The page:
This can lead a distractible reader (moi) to drift into a reverie about things that almost certainly didn’t happen to Kate but could conceivably have done so.

For instance, what if she had met Katherine Mansfield (who was also Kathleen until she adopted a pen-name)? Both spent childhood years in New Zealand, including Wellington, where they lived in the same street and went to the same school. Though KO’C was twelve years older, and left New Zealand when KM was only three, their paths might have crossed briefly in that little colonial outpost… Or later, as expatriates in London or Paris? Both women spent time to-ing and fro-ing between both those cities in the years 1906 to 1908, and again in 1914-16. Both, by then, were strictly dedicated to the vocation of an artist, though they differed not only in their choice of medium – the written word for KM, paint for KO’C – but also in their tastes. They were unlike each other, too, in temperament, and in their attitudes to men. KM was wildly promiscuous during those years; KO’C seems to have had a tendency towards ascetic habits.

But just suppose they had met, perhaps introduced by one of the many other antipodean-born writers and artists working in London or Paris: what would these two have thought of each other? Both tended to be severe in judging people, and my guess is that they would have irritated one other. If they had met after April 1917, they would have had one painful thing in common: each, by then, had suffered the loss of a brother on the western front. But they reacted differently to this trauma: KO’C wrote an embarrassingly sentimental verse tribute to Australian soldiers in general (which reveals not only a tin ear but also, as Amanda comments, an “emotional lack”), while KM’s response was to inscribe particular memories of her beloved brother into that great portrait of family and place, the story “Prelude.”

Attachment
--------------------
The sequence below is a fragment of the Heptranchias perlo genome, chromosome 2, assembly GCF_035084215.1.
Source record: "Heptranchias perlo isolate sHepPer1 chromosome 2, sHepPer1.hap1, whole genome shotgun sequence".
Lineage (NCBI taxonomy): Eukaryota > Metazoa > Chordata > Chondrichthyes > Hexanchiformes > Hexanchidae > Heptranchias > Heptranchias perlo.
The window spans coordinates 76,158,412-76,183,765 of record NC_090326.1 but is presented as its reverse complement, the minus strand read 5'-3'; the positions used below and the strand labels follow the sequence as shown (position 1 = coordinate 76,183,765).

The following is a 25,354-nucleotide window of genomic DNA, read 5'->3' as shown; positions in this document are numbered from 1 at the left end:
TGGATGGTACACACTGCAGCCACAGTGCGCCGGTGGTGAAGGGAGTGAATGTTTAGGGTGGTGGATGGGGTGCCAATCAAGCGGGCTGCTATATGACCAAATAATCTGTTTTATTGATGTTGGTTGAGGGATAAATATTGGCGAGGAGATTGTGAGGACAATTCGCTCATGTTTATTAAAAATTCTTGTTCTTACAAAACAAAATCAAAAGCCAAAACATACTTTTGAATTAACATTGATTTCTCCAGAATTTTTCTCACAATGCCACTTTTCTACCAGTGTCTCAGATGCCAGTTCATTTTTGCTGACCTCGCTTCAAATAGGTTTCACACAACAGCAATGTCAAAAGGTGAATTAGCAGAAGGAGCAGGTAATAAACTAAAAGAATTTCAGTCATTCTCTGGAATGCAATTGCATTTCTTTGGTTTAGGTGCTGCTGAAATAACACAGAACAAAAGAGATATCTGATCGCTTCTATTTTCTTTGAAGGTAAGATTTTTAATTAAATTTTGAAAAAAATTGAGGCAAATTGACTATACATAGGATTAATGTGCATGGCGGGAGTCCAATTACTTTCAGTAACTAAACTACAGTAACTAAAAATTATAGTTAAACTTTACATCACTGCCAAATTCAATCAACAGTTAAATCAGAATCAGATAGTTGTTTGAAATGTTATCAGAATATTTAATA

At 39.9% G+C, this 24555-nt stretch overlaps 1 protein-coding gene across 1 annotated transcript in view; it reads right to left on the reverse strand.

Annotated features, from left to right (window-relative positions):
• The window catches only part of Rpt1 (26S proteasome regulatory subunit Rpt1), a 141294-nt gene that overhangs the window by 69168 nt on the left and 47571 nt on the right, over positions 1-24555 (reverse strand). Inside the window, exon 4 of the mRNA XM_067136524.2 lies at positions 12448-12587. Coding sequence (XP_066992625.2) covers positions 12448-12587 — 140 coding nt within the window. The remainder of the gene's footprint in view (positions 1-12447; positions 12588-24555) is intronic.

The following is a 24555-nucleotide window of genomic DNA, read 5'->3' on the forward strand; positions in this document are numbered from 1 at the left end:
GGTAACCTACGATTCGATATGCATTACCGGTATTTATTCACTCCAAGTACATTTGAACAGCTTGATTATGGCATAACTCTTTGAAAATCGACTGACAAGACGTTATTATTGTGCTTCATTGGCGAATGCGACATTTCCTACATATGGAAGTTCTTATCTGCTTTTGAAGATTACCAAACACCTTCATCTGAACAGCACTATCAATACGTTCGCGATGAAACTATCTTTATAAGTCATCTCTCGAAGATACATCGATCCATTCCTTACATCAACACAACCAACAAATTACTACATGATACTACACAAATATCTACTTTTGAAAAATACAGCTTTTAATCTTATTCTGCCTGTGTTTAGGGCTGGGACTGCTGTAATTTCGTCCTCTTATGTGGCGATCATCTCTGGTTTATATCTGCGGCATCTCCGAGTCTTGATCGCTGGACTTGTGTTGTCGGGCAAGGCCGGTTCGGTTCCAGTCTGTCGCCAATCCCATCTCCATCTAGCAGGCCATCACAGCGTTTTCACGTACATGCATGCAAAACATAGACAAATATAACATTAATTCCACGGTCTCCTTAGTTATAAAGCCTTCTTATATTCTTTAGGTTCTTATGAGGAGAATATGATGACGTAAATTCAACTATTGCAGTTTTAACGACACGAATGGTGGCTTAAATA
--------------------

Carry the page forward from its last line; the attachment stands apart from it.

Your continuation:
Still reading at a tangent, I begin to imagine other possible meetings of expatriate artists and writers in Paris and London during the time when KO’C was there. The New Zealand painter Frances Hodgkins certainly did know KO’C, who was for a while one of her pupils and friends; but there is no record of FH ever meeting KM – though one of FH’s pupils while she was in Wellington was Edith Bendell, with whom KM had an erotic affair a couple of years later. So if FH and KM did happen to meet, and get talking about people they both knew, there might well have been some delicate nuances in their conversation.

Regarding the O’Connor/Hodgkins friendship, Amanda allows herself a passing conjecture about its sudden severance. “If there had been a romantic relationship between them, might that have contributed to the irrevocable nature of the estrangement? But I have seen no supporting evidence in Kate’s archives.”

This print of Rice’s Mansfield portrait has been above my desk for many years.